Learning How to Hear: The Low Anthem’s Smart Flesh

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Danny Alexander writes:

Rarely have I felt such a strong call to write about a band.  Even more rarely have I found it so hard to respond.

When The Low Anthem played one of Kansas City’s most popular night spots at the end of August, Kansas City Star critic Tim Finn wrote, “the crowd of about 100, give or take a dozen (the place was about half-full), deserves some rowdy applause for not making much noise during the band’s 75-minute set (give or take a few minutes). During one song, it was so quiet you could hear an ice cube drop into a bourbon glass.”

Of course, the band made that space.  Beginning the set with a dedication to hometown legend Charlie Parker, the three core members—lead singer, Ben Knox Miller and fellow multi-instrumentalists Jocie Adams and Jeff Prystowsky—started the show in a trash fire circle, singing into one microphone, the arresting séance of a song, “Ghost Woman Blues.”  That was followed by the even quieter “Matter of Time,” both newer songs, off the band’s 2011 album, Smart Flesh, not off of the breakthrough album Oh My God, Charlie Darwin.  When they did turn to Charlie Darwin, on the third song, “To the Ghosts Who Write History Books,” band members also started in a very quiet place, with Jocie Adams’ clarinet searching above Prystowsky’s bowed bass.  Again, a talk with the dead and a talk about talking secured the quiet that made the show work.

And quiet is crucial to what the show and the Low Anthem are about.  As with Smart Flesh–wherein the sounds of the Providence, Rhode Island pasta factory where most of it was recorded become a part of the texture of the work, where Jocie Adams’s breaths on her three clarinet meditation, “Wire,” seem as much a part of the music as the clarinets themselves—the sounds of performance are as much a part of the music as any written notes.  In the Kansas City show, as the band took a kaleidoscope of different formations, including the sometimes addition of fourth member Mike Irwin, the quick change became a part of the show.  Most vivid of a number of such scrambles was Jocie Adams trying to free her antique cymbals from organ cords and any number of other instruments.  Like Japanese theater, foregrounding the artifice created an ability to move unusual places, such as that moment when front man Ben Knox Miller could actually play with the feedback between two cell phones (on the song “This Goddamned House”) and achieve a meditation on lost connections guaranteed to bring a tear to the eye.

Let me count the ways it shouldn’t work.  The Low Anthem is not just a bunch of college kids, but Brown University kids, playing two or three instruments at a time, singing a cross section of Americana in plaintive, reverential tones.  Even writing that description feels interminable.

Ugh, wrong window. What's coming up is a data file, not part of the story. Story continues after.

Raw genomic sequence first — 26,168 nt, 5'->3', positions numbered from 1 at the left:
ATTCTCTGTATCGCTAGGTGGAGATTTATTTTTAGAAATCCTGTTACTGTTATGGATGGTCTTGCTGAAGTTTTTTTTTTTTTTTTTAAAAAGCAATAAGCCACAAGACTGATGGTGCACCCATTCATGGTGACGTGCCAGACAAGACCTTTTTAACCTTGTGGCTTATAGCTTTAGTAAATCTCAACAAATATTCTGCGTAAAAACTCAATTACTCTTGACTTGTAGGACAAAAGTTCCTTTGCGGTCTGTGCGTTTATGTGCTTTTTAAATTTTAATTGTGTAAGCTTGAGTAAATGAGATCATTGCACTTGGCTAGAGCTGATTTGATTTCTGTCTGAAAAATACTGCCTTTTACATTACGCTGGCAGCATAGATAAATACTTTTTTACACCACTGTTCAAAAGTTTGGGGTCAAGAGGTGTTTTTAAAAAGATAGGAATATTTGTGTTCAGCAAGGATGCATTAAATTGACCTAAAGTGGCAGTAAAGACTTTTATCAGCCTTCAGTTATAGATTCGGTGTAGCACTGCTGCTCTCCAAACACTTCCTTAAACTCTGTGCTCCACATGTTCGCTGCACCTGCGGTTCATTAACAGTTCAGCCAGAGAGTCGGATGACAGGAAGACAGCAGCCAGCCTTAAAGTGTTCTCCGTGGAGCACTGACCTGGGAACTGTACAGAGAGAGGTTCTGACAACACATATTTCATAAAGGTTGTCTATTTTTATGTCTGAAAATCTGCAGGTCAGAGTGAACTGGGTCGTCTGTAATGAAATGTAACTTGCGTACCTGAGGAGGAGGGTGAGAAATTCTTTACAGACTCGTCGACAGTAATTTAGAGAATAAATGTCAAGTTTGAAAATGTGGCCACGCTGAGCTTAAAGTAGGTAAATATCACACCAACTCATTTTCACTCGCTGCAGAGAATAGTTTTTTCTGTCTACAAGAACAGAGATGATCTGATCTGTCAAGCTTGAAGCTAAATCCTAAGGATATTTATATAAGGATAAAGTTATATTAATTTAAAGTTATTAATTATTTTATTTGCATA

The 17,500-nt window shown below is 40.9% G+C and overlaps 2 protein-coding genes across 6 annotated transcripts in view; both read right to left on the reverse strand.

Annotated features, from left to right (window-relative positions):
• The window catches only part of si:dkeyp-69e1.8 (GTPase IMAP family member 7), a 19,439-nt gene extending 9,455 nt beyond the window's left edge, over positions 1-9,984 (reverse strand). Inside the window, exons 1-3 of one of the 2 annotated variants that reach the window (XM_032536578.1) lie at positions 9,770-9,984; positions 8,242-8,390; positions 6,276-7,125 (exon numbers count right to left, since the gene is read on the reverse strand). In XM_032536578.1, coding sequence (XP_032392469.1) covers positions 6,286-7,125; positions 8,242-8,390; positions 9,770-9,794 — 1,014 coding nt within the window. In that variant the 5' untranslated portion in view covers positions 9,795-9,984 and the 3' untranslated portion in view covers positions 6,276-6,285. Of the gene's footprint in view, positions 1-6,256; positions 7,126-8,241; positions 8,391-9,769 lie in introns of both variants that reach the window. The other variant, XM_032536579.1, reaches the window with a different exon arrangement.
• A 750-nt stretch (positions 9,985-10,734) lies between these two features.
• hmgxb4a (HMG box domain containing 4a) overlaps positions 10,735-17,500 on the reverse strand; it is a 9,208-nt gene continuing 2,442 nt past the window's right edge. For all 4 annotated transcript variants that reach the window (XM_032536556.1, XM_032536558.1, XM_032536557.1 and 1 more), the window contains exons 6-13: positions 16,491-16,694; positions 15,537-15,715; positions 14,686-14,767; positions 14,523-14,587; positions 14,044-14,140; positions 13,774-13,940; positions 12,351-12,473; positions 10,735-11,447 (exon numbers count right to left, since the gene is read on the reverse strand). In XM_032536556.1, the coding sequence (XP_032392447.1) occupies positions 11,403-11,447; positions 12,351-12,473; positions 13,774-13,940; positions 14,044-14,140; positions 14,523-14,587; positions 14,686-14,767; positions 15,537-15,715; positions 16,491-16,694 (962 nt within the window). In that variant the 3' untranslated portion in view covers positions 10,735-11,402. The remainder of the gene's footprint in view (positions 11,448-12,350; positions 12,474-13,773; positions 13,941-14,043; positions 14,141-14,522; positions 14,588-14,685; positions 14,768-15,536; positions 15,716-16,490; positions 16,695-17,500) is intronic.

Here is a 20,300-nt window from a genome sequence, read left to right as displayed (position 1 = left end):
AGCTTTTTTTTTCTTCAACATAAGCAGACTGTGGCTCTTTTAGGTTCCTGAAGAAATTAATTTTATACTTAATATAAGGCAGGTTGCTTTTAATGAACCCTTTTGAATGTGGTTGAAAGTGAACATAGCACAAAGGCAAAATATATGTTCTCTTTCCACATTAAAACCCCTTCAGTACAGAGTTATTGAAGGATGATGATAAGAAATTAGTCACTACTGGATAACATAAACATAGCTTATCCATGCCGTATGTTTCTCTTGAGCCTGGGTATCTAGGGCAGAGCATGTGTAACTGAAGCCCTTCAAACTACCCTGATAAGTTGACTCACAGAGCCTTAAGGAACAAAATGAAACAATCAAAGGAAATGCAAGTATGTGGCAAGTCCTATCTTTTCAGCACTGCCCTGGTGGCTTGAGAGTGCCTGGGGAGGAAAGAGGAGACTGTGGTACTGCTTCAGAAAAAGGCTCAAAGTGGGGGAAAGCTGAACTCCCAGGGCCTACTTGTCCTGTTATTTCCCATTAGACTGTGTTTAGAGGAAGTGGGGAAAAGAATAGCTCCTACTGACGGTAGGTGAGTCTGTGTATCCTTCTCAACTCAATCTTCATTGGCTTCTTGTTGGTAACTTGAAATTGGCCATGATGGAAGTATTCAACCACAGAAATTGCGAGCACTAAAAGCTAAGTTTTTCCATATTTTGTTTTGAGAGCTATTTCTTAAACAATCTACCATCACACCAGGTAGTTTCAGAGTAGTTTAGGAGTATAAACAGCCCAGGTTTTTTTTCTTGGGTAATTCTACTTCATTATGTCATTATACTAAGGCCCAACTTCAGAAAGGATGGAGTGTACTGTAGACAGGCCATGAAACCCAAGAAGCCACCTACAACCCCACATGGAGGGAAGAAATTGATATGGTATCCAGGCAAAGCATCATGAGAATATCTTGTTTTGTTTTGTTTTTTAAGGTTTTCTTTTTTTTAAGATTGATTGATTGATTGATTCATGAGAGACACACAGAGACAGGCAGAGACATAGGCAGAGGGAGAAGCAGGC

But the show was just the opposite.  If anything, it was all over too soon.  The Low Anthem created an experience as captivating as close talk with a lover.  With songs hitting on everything from the fall of the Twin Towers to the psychic toll of mindless labor and the hostility of a world with no inherent meaning, the pillow talk never ceases to resonate and resonate deeply. 

What more than redeems the Low Anthem generally, and was certainly evident in this show, is a core belief in the human spirit not quite obscured by the landscape of despair.  It’s there in the way the band trusts the audience as a participant in the drama, and it’s there in every intonation of Smart Flesh.  While gravity pulls planes and towers and hippies and prophets to the ground, the Low Anthem sings of birds nesting beneath Gatling guns and high wire trips to heaven.  Though “Smart Flesh,” the title cut, offers a litany of limits and describes the world as a machine that alienates and even kills the soul, that soul nevertheless “loves itself wildly.”  In “Golden Cattle,” the trio of singers ask together, “As the blind walk the blind through the blackness of freedom/Who writes the songs that we all will be singing?”

Maybe it’s best that the band doesn’t offer anything that looks like an answer.  From stage to record, the call seems clear.  This music is an experiment in learning how to hear each other.  The answers that would most interest the Low Anthem no doubt lurk around the band in the darkness, in a silence made up of listeners. 

In keeping with that notion, after that KC show was over, the band indeed talked to the crowd. My last images of the band are Adams talking to another woman at the bar while Prystowsky and Miller sit on the lip of a window beneath a group of fans on the porch.  They both have grins on their faces, soaking up the moments.  Miller’s head is cocked, the way one does when he’s trying hard to hear.

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